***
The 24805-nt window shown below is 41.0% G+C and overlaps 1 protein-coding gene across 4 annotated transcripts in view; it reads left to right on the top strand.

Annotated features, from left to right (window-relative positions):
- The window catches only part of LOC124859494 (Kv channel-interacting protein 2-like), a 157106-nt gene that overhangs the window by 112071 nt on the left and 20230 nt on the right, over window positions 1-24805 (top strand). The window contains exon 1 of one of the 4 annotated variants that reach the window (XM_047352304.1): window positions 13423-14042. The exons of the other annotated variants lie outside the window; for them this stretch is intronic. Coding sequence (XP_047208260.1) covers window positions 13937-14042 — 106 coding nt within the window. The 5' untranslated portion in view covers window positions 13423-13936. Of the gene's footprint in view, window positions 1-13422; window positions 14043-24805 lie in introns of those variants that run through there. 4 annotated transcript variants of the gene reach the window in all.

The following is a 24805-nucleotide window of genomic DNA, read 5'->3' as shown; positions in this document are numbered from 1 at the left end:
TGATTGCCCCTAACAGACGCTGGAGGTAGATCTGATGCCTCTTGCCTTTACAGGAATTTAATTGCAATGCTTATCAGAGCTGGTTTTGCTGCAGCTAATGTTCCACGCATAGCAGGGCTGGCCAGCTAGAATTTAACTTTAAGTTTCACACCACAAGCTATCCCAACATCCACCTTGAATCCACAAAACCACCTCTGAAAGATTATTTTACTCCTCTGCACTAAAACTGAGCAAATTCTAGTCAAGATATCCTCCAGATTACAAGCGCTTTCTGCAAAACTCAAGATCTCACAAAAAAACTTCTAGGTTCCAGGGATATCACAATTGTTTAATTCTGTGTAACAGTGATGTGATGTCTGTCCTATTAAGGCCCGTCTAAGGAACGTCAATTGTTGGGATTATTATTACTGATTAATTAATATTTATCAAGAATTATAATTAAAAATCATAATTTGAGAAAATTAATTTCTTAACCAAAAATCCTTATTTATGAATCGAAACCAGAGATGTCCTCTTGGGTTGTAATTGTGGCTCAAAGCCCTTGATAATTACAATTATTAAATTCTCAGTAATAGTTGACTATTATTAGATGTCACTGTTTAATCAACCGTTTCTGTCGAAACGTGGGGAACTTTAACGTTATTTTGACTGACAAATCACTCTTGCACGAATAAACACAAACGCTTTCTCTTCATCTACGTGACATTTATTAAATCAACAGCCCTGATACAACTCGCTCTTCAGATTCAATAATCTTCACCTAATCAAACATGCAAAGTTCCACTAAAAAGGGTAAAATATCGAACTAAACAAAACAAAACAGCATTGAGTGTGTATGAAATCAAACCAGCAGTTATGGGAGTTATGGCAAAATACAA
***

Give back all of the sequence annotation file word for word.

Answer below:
The 24805-nt window shown below is 41.0% G+C and overlaps 1 protein-coding gene across 4 annotated transcripts in view; it reads left to right on the top strand.

Annotated features, from left to right (window-relative positions):
- The window catches only part of LOC124859494 (Kv channel-interacting protein 2-like), a 157106-nt gene that overhangs the window by 112071 nt on the left and 20230 nt on the right, over window positions 1-24805 (top strand). The window contains exon 1 of one of the 4 annotated variants that reach the window (XM_047352304.1): window positions 13423-14042. The exons of the other annotated variants lie outside the window; for them this stretch is intronic. Coding sequence (XP_047208260.1) covers window positions 13937-14042 — 106 coding nt within the window. The 5' untranslated portion in view covers window positions 13423-13936. Of the gene's footprint in view, window positions 1-13422; window positions 14043-24805 lie in introns of those variants that run through there. 4 annotated transcript variants of the gene reach the window in all.

The following is a 24805-nucleotide window of genomic DNA, read 5'->3' as shown; positions in this document are numbered from 1 at the left end:
TGATTGCCCCTAACAGACGCTGGAGGTAGATCTGATGCCTCTTGCCTTTACAGGAATTTAATTGCAATGCTTATCAGAGCTGGTTTTGCTGCAGCTAATGTTCCACGCATAGCAGGGCTGGCCAGCTAGAATTTAACTTTAAGTTTCACACCACAAGCTATCCCAACATCCACCTTGAATCCACAAAACCACCTCTGAAAGATTATTTTACTCCTCTGCACTAAAACTGAGCAAATTCTAGTCAAGATATCCTCCAGATTACAAGCGCTTTCTGCAAAACTCAAGATCTCACAAAAAAACTTCTAGGTTCCAGGGATATCACAATTGTTTAATTCTGTGTAACAGTGATGTGATGTCTGTCCTATTAAGGCCCGTCTAAGGAACGTCAATTGTTGGGATTATTATTACTGATTAATTAATATTTATCAAGAATTATAATTAAAAATCATAATTTGAGAAAATTAATTTCTTAACCAAAAATCCTTATTTATGAATCGAAACCAGAGATGTCCTCTTGGGTTGTAATTGTGGCTCAAAGCCCTTGATAATTACAATTATTAAATTCTCAGTAATAGTTGACTATTATTAGATGTCACTGTTTAATCAACCGTTTCTGTCGAAACGTGGGGAACTTTAACGTTATTTTGACTGACAAATCACTCTTGCACGAATAAACACAAACGCTTTCTCTTCATCTACGTGACATTTATTAAATCAACAGCCCTGATACAACTCGCTCTTCAGATTCAATAATCTTCACCTAATCAAACATGCAAAGTTCCACTAAAAAGGGTAAAATATCGAACTAAACAAAACAAAACAGCATTGAGTGTGTATGAAATCAAACCAGCAGTTATGGGAGTTATGGCAAAATACAA